If you have asthma, Asthma UK offers many programs for people living with asthma. Visit Asthma UK to learn more about what you can get involved with to support those living with asthma. May 2 is World Asthma Day, and there is no better time to get involved in changing asthma than during Asthma Awareness Month, which runs through the month of May.

Tag your bag for the journey: Medical bag tags

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If you’re an avid traveler, you know the importance of keeping tags on your luggage. One trip, I could not for the life of me find a luggage tag in my house! Fortunately my suitcase made it successfully through both flights, but I can’t say I wasn’t just a tiny bit nervous because it seemed like I was tempting fate! But, how well do you identify your medical items as yours?

medical bag with red ID tag

Certain items, like blood glucose test kits, zip cases for medications, oxygen tanks or compressor bags and CPAP machines, wheelchairs or walkers, or nebulizer compressors are important, especially when travelling. Any bags that contain medical supplies should be readily identified so that if they are lost, the urgency to return them and their contents is known. Our red medical ID key chains also double as excellent bag tags. I have one attached to my nebulizer bag—if someone finds it somewhere and does not know what it is, they will at least know that it is medical equipment, and hopefully take it somewhere where they will find a way to contact me and return my supplies!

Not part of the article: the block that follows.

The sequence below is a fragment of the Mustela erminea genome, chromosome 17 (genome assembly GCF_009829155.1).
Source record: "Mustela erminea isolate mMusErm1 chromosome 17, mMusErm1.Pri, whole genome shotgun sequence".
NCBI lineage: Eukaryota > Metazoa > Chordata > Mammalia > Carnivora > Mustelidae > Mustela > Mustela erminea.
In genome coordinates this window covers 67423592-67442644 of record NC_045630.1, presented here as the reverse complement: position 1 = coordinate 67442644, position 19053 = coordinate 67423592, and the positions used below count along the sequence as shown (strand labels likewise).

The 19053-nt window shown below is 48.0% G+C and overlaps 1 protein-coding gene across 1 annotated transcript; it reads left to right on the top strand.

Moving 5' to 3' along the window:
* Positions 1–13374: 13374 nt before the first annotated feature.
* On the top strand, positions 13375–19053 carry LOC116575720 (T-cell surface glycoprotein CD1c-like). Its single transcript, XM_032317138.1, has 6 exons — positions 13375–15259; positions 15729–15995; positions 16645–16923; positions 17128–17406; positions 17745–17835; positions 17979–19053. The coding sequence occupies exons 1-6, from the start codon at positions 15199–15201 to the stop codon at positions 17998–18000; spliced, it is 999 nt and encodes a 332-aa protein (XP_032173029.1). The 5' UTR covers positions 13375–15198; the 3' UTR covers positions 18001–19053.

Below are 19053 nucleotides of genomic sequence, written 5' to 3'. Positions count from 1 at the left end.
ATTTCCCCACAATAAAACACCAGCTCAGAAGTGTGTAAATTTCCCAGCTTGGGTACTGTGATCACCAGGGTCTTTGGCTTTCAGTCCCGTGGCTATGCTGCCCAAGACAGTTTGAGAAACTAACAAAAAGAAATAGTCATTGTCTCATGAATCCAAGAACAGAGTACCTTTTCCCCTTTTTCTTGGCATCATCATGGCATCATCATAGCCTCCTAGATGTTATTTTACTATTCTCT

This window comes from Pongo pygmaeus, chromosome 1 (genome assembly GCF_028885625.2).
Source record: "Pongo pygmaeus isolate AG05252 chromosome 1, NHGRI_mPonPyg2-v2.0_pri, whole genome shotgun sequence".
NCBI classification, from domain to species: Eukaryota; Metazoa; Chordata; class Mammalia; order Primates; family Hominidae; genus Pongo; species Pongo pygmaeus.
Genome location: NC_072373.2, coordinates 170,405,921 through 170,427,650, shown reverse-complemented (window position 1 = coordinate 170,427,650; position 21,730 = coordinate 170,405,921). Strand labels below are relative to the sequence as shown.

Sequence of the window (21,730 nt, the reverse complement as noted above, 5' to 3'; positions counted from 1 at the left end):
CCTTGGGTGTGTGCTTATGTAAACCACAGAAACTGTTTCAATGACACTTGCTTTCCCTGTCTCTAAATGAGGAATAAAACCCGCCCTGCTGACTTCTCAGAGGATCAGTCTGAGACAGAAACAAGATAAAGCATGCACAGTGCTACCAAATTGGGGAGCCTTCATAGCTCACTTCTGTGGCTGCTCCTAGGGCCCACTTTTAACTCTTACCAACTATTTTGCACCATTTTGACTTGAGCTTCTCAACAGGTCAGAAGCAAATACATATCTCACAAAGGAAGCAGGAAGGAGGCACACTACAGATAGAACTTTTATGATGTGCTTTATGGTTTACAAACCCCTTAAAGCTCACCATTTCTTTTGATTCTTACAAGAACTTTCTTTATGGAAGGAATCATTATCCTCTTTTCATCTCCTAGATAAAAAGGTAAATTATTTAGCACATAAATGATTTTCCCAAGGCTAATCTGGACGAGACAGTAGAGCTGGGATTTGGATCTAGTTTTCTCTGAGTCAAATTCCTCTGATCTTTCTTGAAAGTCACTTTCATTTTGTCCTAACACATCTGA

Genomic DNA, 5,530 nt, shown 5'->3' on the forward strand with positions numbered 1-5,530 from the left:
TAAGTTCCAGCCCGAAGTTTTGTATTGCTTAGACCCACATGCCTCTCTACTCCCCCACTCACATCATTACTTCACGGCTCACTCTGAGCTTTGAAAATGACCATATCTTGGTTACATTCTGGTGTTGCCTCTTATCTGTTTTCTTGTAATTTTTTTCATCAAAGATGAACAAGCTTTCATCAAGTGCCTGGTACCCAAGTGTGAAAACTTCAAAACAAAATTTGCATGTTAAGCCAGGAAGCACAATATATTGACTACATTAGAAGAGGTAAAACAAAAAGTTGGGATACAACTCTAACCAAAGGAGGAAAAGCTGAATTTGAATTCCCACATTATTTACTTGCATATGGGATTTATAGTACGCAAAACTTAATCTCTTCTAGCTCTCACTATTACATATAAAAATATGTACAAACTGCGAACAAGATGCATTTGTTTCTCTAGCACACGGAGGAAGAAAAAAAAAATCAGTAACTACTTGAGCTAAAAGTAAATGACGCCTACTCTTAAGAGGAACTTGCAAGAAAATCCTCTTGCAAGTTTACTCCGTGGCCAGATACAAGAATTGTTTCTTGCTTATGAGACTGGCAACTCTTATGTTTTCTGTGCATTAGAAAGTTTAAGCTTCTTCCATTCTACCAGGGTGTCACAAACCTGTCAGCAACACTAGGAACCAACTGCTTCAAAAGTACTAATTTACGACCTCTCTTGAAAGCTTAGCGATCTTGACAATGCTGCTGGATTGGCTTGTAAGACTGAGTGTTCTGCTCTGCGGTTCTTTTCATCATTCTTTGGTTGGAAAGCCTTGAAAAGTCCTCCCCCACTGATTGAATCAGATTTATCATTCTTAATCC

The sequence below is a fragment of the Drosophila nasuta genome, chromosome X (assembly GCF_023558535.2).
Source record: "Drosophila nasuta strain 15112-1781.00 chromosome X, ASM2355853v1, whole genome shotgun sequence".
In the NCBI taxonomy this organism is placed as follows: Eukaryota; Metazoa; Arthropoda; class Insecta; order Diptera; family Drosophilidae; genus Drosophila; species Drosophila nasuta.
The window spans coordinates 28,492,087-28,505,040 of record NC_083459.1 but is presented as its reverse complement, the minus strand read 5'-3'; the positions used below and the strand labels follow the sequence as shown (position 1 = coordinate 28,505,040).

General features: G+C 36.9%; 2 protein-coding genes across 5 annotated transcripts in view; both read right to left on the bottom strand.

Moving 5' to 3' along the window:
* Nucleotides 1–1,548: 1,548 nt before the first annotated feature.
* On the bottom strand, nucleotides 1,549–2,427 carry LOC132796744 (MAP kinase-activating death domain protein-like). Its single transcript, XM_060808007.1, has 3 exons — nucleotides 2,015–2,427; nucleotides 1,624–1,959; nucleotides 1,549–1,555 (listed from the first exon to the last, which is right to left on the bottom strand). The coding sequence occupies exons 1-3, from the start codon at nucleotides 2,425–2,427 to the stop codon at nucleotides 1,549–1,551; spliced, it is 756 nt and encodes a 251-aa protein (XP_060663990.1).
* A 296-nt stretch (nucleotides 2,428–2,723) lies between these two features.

Most of us are very careful with our medical equipment—but, especially in the hustle and bustle of travel, things happen. By outfitting your equipment or medication bag with a medical tag, such as our bright red ones, you can have the peace of mind that anybody who finds your bag can get it back to you. A tag can also help people identify where to find the medication that you might need if you cannot get to it yourself. Our tags come in both plastic and aluminum versions, as well as a red-emblem stainless steel version. While all of our products are light, I have the plastic red tag on my nebulizer bag—it’s low profile and stays out of my way, but is bright enough to see when needed. Since this small carry bag for my neb stays within my carry-on bag most of the time, I don’t test the tag’s durability too much; however, if you are really rough on your bag (like I am on my backpack!) you may prefer the aluminum version for your journeys.
And, unlike those those paper-insert plastic tags that sometimes only last one trip on your suitcase before the plastic cracks, these sturdy little tags will hold up to whatever you throw at them, just like the rest of our products. 

Tips for Halloween Safety

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jack-o-lantern-pumpkins-11288879970iUJPIt’s coming up to Halloween time, and that means trick-or-treaters will be storming the streets. Here are some quick tips from My Identity Doctor to help you and your kids have a safe and healthy halloween.
  • Be bright. Glow sticks, reflective tape, and flashlights added to costumes can help kids be more visible. Wear bright coloured costumes to help out—while they might not be as scary, not much is scarier than a car coming at you unexpectedly!
  • If pets are walking around with you, they may be easily startled, and should also have something bright attached to them to stay safe.
  • Stay outside. Remind kids never to go inside a stranger’s house on Halloween night.
  • Check candy. Remind kids never to eat candy before they get home. If they really can’t resist, send some safe candy from home with them for their adventure.
  • Read labels. If your child has food allergies, ensure you read all candy labels or contact manufacturers. Have safe candy at home for them to have a treat while you’re checking their candy.